For more than a decade, Rick Weiss covered science (and its politics) for the Washington Post. When he left the paper last year, the news organization lost one of the top two or three science journalists in the business and perhaps the very best at covering the intersections of biomedical research and policy.

Weiss now serves as a fellow at the Center for American Progress, contributing articles to the think tank's Science Progress site. In today's Washington Post, Weiss pens a guest op-ed weighing in on the continued culture war over evolution.

While Darwin himself never took his findings as definitive evidence against the existence of God, many people of faith have read that conclusion into his work. As a result, the man who first grasped biology's most unifying concept is today widely demonized as an enemy of the church, even as many scientists and others make a similar mistake and invoke Darwin in their rejection of everything theological...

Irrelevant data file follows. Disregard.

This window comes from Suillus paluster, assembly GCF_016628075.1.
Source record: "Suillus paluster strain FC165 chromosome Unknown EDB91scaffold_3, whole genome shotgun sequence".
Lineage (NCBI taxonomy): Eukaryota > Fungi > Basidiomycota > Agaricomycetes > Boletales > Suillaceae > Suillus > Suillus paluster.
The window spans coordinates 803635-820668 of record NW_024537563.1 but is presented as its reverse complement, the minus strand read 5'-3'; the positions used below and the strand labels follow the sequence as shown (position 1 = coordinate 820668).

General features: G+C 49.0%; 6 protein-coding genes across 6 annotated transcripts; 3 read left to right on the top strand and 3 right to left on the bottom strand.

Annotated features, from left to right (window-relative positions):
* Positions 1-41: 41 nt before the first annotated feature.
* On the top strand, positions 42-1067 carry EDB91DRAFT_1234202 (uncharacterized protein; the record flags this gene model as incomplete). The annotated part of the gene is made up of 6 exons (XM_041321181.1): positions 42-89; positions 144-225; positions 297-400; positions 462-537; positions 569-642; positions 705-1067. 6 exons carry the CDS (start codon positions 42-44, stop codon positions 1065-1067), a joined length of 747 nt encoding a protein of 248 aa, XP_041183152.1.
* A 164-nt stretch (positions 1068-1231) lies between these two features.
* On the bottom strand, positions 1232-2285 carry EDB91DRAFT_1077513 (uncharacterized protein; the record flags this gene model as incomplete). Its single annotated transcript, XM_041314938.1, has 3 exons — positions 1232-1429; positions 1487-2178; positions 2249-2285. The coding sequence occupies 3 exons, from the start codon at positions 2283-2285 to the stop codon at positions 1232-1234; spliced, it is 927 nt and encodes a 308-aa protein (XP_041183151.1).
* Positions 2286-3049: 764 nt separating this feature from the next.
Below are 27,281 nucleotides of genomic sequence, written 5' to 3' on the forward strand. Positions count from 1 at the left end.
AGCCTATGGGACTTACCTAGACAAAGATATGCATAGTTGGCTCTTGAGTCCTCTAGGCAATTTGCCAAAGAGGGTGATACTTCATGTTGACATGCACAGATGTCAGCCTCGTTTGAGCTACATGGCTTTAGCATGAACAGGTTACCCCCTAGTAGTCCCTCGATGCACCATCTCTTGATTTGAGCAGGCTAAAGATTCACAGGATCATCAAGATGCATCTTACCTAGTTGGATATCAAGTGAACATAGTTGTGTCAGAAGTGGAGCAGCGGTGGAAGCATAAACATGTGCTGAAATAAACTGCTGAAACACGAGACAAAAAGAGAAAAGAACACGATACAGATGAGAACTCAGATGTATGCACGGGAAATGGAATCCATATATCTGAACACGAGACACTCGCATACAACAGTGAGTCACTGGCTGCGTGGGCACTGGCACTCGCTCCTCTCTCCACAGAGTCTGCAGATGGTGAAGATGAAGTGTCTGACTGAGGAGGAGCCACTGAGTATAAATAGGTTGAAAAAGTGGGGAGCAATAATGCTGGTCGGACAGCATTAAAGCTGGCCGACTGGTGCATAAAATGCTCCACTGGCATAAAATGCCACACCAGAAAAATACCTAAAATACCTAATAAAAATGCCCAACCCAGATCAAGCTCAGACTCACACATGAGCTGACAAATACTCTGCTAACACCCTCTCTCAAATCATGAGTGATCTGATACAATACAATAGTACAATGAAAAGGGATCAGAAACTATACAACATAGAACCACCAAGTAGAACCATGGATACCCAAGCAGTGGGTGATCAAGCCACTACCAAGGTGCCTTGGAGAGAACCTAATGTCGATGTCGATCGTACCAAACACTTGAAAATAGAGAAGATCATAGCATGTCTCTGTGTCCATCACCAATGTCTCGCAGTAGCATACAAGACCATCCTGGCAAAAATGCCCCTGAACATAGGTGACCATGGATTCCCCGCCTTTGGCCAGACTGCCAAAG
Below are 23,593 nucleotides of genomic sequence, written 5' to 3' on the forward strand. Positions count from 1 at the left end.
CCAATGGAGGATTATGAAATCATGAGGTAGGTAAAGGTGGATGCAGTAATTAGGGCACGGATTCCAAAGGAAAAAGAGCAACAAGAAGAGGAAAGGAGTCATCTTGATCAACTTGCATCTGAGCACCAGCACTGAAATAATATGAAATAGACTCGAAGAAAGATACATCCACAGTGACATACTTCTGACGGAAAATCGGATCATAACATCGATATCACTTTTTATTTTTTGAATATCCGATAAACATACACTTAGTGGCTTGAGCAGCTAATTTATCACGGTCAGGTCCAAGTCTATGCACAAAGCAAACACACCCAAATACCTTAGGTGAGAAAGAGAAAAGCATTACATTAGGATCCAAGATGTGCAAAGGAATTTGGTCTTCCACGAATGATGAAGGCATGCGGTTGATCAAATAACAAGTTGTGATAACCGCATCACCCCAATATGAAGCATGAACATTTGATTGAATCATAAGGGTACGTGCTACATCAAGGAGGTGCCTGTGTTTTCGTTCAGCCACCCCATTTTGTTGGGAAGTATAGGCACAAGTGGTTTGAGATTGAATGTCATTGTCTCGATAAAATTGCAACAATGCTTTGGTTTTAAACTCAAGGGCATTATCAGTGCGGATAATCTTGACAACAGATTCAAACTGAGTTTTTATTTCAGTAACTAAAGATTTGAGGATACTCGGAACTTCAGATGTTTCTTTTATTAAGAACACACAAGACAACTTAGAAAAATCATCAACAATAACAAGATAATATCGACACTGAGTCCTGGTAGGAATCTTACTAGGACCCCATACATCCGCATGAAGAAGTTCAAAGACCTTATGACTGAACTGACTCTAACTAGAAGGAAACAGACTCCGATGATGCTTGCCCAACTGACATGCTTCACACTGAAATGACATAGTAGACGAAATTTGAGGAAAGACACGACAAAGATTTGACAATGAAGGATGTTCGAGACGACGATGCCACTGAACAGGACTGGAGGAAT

...Darwin's humility in the face of insufficient evidence -- his willingness to say "I don't know" -- is as important a lesson as any to be found in biology texts today. This is not about "teaching the controversy" -- Darwin had a slam-dunk in his explanation of the evolution of species, including humans, and every modern test of evolutionary theory has only strengthened his conclusions. But he also knew there is plenty of room for God at the top, upstream of the business of biology.

Soldiers in today's culture wars, whether in black collars or white lab coats, could take a tip from Darwin on his birthday bicentennial. He loved the natural world, "most beautiful and most wonderful." And he knew enough to not pick fights over what he did not know.